Spain announces two official investigations into derailment
LONDON – Spanish Prime Minister Mariano Rajoy promised two investigations Thursday into the deadly train derailment in northwestern Spain, with suspicion focusing on excessive speed as the cause of the disaster that has left at least 80 people dead and scores more injured.
“We have lived through a terrible accident which I fear will remain in our memory for a long time,” a somber Rajoy told reporters after visiting the site of Wednesday’s derailment near the Christian pilgrimage town of Santiago de Compostela in the Galicia region.
The U.S. State Department said Thursday that one American was killed and five were injured in the accident. The American who died was identified by the Diocese of Arlington as Ana Maria Cordoba, an administrative employee from northern Virginia. She and her husband and daughter were traveling to visit her son, who had completed the pilgrimage to Santiago de Compostela.
The Spanish Interior Ministry has ruled out terrorism as the cause, the Associated Press reported. In 2004, an al-Qaida-inspired bombing attack on train stations in Madrid killed nearly 200 people.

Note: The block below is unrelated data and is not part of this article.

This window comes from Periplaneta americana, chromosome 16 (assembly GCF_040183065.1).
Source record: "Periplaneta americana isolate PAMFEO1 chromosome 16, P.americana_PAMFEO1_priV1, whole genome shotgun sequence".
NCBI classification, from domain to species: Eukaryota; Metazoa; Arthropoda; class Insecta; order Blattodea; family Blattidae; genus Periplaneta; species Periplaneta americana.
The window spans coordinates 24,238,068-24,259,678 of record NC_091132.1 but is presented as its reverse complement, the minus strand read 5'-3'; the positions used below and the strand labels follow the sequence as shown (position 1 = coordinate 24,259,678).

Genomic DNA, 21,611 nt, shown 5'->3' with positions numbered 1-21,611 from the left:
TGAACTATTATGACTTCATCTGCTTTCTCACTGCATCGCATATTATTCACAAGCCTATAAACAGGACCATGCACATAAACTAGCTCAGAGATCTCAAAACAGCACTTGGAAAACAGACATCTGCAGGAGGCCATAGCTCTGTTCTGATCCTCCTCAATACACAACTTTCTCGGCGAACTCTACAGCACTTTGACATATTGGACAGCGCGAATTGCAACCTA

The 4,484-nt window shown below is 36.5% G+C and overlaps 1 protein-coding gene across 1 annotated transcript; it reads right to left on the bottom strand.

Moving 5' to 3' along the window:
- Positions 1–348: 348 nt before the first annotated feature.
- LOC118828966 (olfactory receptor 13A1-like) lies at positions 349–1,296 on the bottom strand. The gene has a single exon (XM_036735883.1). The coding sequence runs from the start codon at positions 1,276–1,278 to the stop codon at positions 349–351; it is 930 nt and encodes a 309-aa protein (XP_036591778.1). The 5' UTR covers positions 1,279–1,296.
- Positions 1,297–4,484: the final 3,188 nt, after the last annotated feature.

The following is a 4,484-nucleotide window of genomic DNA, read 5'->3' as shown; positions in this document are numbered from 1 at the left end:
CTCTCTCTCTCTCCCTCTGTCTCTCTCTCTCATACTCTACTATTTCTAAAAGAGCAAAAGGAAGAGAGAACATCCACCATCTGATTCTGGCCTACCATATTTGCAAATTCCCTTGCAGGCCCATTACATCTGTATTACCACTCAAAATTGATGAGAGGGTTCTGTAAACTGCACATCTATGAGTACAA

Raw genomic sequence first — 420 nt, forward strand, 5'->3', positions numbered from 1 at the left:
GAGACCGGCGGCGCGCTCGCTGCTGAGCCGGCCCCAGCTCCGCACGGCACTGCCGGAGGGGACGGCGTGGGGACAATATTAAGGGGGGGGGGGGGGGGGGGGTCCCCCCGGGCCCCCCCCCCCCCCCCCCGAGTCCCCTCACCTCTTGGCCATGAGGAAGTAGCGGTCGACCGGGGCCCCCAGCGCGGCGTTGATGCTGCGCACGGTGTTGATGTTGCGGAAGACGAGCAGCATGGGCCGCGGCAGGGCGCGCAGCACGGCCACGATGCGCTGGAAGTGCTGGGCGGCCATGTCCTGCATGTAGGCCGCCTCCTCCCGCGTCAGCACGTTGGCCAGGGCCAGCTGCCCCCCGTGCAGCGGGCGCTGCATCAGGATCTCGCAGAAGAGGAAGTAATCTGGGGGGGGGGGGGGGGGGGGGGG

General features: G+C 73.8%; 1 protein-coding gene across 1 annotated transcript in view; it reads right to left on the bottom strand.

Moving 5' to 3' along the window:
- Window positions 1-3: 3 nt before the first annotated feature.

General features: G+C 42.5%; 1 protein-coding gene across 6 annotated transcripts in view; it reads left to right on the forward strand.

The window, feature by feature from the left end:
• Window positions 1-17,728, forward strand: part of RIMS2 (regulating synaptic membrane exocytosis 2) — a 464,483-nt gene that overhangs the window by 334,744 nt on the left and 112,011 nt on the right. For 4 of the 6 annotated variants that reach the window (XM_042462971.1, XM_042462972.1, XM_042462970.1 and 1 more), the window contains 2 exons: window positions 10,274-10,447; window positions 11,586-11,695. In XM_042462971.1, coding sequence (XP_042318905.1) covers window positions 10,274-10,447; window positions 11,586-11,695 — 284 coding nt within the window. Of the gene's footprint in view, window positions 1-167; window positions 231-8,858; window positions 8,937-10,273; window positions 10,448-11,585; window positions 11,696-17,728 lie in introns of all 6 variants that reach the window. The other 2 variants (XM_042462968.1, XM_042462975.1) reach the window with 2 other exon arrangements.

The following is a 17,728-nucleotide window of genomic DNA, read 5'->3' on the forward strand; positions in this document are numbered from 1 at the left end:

Instead, investigators are looking at driver error as a possible cause of the train leaping off the tracks at high speed. Footage from a security camera at the derailment site showed the train traveling at what appeared to be extremely high speed around a curve.
Survivors also have spoken of the train hurtling around the bend. The AP said the track on that stretch was designed for speeds of up to about 50 mph.
The regional government in Galicia confirmed that police planned to question the 52-year-old train driver, in Santiago de Compostela’s main hospital with unspecified injuries, as both a witness and as a possible suspect, the news service reported. However, officials cautioned that possible faults in safety equipment were also being investigated.